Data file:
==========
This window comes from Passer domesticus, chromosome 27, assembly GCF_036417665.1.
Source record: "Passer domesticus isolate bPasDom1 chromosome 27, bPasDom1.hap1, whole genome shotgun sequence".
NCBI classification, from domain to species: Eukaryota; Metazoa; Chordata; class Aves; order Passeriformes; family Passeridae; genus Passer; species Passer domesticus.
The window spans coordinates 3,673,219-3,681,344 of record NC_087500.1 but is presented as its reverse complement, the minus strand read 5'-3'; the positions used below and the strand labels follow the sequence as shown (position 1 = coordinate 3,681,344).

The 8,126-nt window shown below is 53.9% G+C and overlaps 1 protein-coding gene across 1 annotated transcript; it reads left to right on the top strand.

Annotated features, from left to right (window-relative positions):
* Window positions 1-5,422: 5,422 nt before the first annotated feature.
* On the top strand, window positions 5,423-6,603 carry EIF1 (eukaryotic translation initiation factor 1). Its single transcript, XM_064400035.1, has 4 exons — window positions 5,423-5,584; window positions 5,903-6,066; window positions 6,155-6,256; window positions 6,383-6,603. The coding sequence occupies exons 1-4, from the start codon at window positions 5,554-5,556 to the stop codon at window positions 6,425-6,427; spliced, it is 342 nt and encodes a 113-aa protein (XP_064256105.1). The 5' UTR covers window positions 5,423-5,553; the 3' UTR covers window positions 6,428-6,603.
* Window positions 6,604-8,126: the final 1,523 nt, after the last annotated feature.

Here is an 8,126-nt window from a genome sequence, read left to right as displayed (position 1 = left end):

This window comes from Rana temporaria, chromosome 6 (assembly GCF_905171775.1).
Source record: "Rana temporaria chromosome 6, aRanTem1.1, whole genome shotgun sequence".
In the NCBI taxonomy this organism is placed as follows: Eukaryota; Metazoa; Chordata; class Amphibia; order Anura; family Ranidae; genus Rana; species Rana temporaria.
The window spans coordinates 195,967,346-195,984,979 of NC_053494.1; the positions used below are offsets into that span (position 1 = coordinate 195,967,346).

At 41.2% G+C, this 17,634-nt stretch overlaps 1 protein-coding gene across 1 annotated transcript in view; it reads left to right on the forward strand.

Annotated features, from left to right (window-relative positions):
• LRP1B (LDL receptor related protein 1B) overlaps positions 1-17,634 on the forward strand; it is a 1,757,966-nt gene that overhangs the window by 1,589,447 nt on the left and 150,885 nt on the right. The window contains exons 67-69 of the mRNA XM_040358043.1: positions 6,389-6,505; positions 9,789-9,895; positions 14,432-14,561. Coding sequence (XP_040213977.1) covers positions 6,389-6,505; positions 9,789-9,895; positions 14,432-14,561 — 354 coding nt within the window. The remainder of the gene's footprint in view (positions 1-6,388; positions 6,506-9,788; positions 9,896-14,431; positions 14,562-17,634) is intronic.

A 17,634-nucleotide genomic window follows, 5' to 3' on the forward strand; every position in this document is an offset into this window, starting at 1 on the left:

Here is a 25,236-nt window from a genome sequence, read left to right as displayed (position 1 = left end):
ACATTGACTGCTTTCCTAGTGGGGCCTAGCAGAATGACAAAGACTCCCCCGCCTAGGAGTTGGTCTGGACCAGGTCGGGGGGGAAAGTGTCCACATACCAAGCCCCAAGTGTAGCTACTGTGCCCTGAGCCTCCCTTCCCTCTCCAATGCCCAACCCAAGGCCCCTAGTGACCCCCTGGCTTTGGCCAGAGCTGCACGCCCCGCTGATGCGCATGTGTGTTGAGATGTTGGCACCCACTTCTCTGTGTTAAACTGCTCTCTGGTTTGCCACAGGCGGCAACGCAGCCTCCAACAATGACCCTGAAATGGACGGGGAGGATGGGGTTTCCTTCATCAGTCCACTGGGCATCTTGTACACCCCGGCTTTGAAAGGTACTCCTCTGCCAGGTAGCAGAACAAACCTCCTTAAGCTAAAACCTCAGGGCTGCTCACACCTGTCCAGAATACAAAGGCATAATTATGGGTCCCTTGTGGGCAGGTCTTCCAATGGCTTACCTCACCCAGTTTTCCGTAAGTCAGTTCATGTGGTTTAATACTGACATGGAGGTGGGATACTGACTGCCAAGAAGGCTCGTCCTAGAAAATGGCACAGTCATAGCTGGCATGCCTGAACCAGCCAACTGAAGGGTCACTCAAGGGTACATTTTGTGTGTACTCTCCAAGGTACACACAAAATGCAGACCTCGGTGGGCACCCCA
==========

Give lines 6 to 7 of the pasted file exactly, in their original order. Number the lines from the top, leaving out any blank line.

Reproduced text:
Annotated features, from left to right (window-relative positions):
* Window positions 1-5,422: 5,422 nt before the first annotated feature.